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Villiers two cycle engine connecting rod bearing woes

K-Tron

Registered
Are there any Villiers experts among us?

I am working on a 1948 Villiers MK25C 147cc two cycle engine with a 55mm bore and 62mm stroke. My particular engine must have had a lot of hours on it because so much carbon built up behind the rings that the ring wore thin enough to jump past the pins which keep the rings in place. It did not cause any major failure, but it scored the cylinder a bit. I am mainly concerned about the big end of the connecting rod bearing. This particular engine uses a three piece crankshaft and a one piece connecting rod with brass and steel needle bearings. You have to press the crankpin out to replace the needle bearings. I chucked the crankshaft in my lathe, locked the spindle and measured 0.003" of slop in the big end of the connecting rod bearing off the top of the connecting rod. I cannot find any literature which says what the running clearance should be. Based on the fact that this engine runs on ~10:1 oil mix, I would imagine the play in the big end of the rod should be 0 to 0.001". The side to side clearance is excessive so i wonder how the thrust faces of the rod look like, if there are any. I would like to know how to proceed with replacing the connecting rod bearings, as the crankpin does not appear to be pinned on either end. It may require a special alignment jig which I do not have for re-assembly. I have already purchased new big end ball bearings for the crankshaft, and some brass stock to make new sealing bushings out of. I simply need to know what to do about the connecting rod, and how to proceed about finding a new oversize piston and ring set for this engine. Villiersparts.co.uk has not been answering any of my requests, which is really frustrating.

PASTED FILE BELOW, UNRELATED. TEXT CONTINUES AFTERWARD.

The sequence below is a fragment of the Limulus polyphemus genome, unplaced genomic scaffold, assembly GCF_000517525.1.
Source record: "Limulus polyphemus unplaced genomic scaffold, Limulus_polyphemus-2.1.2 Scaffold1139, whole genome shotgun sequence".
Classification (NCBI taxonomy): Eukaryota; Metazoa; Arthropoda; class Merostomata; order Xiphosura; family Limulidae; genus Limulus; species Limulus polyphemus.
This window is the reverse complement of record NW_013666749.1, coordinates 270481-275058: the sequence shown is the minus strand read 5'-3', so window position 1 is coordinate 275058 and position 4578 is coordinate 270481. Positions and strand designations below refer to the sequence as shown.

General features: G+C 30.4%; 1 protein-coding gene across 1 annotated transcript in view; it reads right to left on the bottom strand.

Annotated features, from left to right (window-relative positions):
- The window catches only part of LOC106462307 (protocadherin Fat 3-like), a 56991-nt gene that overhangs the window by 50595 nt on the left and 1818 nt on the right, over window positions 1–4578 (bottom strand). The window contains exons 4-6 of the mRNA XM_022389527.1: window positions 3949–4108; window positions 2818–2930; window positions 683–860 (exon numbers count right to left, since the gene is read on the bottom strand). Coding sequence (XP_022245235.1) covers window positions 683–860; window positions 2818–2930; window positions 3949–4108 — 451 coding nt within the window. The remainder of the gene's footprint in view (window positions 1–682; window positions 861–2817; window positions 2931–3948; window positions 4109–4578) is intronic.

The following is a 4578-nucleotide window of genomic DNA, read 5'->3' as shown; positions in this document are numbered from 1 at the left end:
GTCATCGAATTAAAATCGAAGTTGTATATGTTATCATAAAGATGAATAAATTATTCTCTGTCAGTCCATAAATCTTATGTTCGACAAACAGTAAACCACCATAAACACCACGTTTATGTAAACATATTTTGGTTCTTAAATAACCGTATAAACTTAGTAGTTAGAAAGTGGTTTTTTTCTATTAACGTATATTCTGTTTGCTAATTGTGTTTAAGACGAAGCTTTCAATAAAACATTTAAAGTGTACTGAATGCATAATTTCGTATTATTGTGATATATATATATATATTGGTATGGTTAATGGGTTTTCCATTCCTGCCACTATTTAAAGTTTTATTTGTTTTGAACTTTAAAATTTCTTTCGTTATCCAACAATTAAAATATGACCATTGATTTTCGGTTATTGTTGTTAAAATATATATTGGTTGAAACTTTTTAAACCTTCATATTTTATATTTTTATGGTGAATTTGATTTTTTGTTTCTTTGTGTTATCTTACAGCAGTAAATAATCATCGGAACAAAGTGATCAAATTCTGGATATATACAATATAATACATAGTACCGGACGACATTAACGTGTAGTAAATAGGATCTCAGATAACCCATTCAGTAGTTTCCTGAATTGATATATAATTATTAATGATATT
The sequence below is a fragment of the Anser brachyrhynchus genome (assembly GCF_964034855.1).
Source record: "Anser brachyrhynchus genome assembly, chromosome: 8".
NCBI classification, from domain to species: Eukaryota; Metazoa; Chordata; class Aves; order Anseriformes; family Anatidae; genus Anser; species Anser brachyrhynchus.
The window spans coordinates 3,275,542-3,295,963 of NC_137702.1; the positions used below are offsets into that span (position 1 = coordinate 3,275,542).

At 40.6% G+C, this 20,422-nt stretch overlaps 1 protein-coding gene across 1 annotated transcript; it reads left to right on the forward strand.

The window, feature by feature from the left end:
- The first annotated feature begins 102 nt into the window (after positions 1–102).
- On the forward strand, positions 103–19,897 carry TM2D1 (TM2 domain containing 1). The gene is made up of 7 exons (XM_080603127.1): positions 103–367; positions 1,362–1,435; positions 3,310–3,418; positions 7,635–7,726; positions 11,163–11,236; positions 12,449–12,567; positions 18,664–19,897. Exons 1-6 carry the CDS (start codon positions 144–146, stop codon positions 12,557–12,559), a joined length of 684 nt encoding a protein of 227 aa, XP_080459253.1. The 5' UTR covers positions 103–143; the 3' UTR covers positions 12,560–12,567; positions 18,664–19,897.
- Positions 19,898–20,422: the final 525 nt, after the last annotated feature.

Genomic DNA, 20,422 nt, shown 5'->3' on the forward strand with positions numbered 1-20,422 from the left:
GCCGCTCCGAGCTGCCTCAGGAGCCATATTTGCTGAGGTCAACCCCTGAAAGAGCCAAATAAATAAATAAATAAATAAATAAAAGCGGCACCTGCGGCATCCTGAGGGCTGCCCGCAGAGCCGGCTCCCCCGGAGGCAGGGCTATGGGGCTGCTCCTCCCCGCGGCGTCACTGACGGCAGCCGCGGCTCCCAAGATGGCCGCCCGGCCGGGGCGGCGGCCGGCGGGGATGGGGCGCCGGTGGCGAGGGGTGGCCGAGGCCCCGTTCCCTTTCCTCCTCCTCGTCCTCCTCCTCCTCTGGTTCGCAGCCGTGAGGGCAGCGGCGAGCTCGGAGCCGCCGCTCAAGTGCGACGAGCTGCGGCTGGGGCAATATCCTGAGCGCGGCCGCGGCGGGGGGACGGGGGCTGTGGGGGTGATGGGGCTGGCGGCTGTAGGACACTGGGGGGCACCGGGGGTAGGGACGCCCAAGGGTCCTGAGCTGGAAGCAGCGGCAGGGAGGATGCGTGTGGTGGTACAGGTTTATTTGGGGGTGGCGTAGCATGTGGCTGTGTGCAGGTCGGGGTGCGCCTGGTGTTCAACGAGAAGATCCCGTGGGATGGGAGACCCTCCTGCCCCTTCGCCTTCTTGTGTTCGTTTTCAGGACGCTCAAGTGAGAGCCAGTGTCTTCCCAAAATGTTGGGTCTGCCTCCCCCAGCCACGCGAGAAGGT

Chris
 

Scotty 2

Registered
Hello Chris
Post in the Down Under section. There's a few Villiers freaks down this end of the world. Also PM me your email as a have a book with some information on the 25C in it. Sadly it hasn't got the information you need. It's 16:1 mix ratio ;)

They are an interesting engine with spark speed limitations.

Cheers Scott
 
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